Procurement Skills and Capabilities – What Do the Survey Results Mean?

Last week, we gave you the results of the survey we ran around the recent BravoSolution Real World Sourcing event titled Skills and Careers – the next ten years. Today, we’ll pontificate about that the results might mean, so do read yesterday’s post first if you haven’t already.

The first caveat though is that we tend to think the future will look like the past, so we’re not very good at predicting really disruptive change. And our sample was no different there, with the future vision not too dissimilar to how people see the situation today. But there are a few interesting points to draw out.

But looking forward, our sample sees procurement as playing a role that is broader and more strategic than currently, we’d suggest. There is a very high emphasis on the interpersonal and behavioural skills around influencing for instance, and working with other stakeholders in areas that go beyond the traditional process based or even sourcing type activities. That is reflected by respondents giving high scores for the future importance of skills and capabilities in areas such as strategy development, risk management and suppler relationship management (SRM) .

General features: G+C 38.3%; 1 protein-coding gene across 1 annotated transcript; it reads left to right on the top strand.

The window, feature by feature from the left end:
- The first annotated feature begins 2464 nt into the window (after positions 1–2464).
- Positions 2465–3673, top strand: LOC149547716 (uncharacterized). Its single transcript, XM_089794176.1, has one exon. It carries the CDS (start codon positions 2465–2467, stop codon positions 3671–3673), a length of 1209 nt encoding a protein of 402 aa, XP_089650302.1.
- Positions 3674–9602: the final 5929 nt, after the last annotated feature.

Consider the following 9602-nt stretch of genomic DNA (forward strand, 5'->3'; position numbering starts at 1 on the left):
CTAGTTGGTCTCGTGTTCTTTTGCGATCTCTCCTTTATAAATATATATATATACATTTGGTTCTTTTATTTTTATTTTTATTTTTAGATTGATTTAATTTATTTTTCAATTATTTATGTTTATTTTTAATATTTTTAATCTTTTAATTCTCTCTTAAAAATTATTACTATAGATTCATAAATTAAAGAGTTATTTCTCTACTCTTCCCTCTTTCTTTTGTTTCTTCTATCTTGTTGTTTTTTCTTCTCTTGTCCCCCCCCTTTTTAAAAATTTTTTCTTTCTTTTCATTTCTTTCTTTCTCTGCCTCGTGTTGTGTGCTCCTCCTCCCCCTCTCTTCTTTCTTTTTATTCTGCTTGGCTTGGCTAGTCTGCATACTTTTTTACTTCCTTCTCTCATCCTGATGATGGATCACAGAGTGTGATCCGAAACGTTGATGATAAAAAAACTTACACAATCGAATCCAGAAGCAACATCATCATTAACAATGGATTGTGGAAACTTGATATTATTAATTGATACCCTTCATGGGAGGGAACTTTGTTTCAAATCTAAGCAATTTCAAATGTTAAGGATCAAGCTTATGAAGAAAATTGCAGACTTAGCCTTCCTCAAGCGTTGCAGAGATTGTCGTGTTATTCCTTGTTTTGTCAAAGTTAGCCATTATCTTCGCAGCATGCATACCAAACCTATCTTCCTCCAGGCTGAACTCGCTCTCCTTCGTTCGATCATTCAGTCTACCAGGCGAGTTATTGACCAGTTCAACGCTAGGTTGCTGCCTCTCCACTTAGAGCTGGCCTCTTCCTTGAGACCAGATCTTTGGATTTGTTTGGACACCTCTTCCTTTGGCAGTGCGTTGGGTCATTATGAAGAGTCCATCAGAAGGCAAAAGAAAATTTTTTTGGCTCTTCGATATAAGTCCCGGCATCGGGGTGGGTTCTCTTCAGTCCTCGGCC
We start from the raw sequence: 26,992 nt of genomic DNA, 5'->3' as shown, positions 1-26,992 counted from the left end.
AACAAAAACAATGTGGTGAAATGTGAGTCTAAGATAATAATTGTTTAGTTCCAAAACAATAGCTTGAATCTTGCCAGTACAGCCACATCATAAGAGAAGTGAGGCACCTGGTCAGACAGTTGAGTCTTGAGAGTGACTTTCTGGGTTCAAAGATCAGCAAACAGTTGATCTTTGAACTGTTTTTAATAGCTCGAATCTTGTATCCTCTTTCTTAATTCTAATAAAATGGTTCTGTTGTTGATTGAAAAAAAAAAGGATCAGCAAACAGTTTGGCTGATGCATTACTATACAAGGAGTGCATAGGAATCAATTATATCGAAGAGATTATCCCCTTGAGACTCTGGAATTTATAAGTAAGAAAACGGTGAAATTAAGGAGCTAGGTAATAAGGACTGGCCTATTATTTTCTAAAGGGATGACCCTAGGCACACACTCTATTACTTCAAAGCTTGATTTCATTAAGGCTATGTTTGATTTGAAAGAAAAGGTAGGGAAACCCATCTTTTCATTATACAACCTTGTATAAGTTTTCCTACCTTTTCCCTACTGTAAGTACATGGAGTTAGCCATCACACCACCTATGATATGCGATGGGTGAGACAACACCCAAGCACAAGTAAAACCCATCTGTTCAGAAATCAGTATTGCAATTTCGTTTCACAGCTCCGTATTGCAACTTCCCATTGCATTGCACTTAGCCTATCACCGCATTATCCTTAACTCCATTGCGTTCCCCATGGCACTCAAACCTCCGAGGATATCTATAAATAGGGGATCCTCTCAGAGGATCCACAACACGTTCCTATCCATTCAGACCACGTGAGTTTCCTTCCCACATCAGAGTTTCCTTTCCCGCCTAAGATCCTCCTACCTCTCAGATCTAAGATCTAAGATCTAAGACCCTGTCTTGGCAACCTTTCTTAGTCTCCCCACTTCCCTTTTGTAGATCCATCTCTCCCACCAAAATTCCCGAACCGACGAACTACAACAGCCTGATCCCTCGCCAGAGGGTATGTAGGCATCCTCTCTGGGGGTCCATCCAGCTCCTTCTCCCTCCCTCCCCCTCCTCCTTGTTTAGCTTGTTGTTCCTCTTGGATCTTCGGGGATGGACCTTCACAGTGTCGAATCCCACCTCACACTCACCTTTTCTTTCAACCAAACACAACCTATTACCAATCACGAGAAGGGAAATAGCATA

However, when we compare that with how they perceive things have changed, people see SRM moving towards something much more collaborative, with more focus on “networking and collaboration” rather than “just” SRM. That is the single capability that really jumps up the priority list from the looking back to the looking forward picture.

“Technology understanding” was also a high scorer when we come to look forward. There’s an interesting debate to be had there. One of the characteristics of modern B2B software, in our space and others, is that it is easy to use and in a sense does not require great “understanding”, certainly of its nuts and bolts. You should be able to just start using it, almost without training or a manual in the best cases. So do we need “understanding”?

Well, yes, I would argue that the successful senior procurement executive of the future will need a good understanding, not of the technical detail but of what technology can do to drive competitive advantage, as well as a sense of how to use the vast array of technology products that we will have on offer in the procurement and supply chain space.

It’s also interesting to note that our sample sees the importance of category management skills on the relative (if not absolute) decline. That might indicate a level of maturity in category management rather than a real decline in its use, although as we’ve noted previously, techniques such a market-informed sourcing, and arguably even some aspects of SRM, may make the traditional 7-step CatMan process less prominent as the centrepiece of procurement activity.

“Negotiation” also saw some relative decline in our sample. Will the machines ultimately replace us in that most human of activities? I’m not convinced by that, although I suspect more of our negotiation in the future will be of a more collaborative nature, rather than beating the supplier over the head for a 5% discount.

We don’t tend to go in for those major “future of procurement” surveys here, but any thoughts? What key skills do you think we’re going to need in ten years time?

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